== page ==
The Buddha reportedly ate a meal of pork at least once in his life. So one pig had to lose its life. The Buddha ate rice pudding so some cow had to eat the grass to produce milk and some weeds must have lost their life to have grown the rice.
It seems that no matter what we do in life some harm is done. Maybe do less harm would be more sensible. The Buddha advocated the middle way between hedonism and asceticism. The Tibetan Buddhists eat meat. So what are we to do?
Do no harm against life for selfish ends. Do no harm against our neighbor to gain advantage. Dedicate your work to all beings.
In your case you could donate some of the crop to food pantries servicing the homeless or needy.
In another sense there is only consciousness. When we weed the garden in meditation we make room for a new consciousness. When we plant seeds in the garden or consciousness, we are planting the divine seed of awakening.
Being paralyzed by fear of doing harm is not the middle way as I see it.
Perhaps the saying should be Clear your intentions of doing harm. Have an intention of giving life.
Right intention Right intention (samyak-saṃkalpa / sammā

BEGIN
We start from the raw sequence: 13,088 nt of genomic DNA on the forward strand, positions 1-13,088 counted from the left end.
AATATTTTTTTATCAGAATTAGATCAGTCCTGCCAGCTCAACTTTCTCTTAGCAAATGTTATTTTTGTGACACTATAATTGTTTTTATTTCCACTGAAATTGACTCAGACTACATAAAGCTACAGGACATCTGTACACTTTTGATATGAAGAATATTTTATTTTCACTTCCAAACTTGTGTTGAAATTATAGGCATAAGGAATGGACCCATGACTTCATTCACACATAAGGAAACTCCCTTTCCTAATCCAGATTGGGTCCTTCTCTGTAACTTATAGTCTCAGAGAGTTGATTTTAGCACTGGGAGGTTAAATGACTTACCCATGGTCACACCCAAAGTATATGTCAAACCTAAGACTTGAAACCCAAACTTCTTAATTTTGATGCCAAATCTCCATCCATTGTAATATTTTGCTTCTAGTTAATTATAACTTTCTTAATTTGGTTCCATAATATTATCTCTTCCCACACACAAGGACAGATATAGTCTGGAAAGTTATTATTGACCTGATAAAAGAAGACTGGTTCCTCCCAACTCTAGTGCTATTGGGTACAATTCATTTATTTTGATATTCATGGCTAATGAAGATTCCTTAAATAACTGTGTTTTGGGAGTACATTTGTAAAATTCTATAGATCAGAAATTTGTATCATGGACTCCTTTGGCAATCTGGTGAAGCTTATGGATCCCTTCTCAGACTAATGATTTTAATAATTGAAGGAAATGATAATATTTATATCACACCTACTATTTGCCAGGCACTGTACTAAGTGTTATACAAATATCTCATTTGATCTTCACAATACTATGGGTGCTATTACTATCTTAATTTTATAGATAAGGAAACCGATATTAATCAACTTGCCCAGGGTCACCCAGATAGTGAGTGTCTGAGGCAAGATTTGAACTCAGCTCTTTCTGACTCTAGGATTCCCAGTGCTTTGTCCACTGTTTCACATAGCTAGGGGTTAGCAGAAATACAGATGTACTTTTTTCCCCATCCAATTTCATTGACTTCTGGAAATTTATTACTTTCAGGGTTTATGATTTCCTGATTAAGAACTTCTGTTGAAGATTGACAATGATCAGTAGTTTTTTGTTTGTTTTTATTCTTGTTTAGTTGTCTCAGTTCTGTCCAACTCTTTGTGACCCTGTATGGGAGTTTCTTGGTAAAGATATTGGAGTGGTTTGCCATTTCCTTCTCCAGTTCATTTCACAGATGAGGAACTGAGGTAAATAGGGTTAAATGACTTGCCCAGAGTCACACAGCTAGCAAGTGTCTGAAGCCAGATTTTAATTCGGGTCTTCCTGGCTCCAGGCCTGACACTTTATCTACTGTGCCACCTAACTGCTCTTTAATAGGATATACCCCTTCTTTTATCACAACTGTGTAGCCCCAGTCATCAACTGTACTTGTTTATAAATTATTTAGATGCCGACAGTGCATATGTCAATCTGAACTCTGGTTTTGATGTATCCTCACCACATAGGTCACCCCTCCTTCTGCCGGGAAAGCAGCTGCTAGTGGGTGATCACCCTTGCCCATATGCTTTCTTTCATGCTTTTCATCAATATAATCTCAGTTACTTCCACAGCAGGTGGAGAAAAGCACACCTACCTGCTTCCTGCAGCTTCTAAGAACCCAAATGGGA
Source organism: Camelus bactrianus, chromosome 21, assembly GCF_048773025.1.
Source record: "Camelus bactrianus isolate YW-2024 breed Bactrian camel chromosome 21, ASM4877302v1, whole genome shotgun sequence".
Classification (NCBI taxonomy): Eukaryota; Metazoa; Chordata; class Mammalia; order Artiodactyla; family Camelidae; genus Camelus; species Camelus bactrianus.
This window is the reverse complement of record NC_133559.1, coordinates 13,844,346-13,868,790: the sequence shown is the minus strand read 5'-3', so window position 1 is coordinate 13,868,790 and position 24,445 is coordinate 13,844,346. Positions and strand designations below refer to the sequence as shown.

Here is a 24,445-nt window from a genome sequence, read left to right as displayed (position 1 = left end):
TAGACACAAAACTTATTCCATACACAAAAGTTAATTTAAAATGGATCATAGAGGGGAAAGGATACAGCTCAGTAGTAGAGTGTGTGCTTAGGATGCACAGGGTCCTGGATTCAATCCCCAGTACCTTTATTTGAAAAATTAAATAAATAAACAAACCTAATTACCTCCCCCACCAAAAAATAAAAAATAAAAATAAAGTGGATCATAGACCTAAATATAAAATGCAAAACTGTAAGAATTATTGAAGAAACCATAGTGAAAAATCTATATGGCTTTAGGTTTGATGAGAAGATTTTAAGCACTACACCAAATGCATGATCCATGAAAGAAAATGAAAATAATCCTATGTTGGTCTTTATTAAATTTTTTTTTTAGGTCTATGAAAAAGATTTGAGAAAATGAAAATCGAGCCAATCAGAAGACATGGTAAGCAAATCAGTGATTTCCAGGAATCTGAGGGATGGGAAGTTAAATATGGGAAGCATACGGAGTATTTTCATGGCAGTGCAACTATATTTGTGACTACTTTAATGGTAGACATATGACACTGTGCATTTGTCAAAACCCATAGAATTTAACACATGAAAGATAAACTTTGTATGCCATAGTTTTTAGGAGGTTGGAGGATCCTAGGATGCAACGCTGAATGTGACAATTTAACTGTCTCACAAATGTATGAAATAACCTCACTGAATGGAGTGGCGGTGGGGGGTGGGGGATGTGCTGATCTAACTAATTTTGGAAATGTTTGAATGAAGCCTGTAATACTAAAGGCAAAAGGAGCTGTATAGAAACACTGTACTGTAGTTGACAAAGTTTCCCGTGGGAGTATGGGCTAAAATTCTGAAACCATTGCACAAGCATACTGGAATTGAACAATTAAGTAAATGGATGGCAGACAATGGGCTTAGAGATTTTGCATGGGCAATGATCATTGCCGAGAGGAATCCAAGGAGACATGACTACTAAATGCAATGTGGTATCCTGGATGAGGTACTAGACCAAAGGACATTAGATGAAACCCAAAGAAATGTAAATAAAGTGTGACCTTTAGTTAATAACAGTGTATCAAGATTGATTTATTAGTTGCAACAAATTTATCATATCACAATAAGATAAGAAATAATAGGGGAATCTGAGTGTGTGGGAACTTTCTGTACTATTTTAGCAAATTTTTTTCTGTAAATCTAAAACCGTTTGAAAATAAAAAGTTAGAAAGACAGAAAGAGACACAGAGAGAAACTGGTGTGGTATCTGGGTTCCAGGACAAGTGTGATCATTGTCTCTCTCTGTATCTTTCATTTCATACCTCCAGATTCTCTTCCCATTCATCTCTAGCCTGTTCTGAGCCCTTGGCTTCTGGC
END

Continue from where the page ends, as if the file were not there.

sankappa) can also be known as "right thought", "right resolve",
"right conception", "right aspiration" or "the exertion of our own
will to change". In this factor, the practitioner should constantly
aspire to rid themselves of whatever qualities they know to be wrong
and immoral. Correct understanding of right view will help the
practitioner to discern the differences between right intention and
wrong intention. In the Chinese and Pali Canon, it is explained
And what is right resolve? Being resolved on renunciation, on freedom
from ill will, on harmlessness: This is called right resolve.
It means the renunciation of the worldly things and an accordant
greater commitment to the spiritual path; good will; and a commitment
to non-violence, or harmlessness, towards other living beings.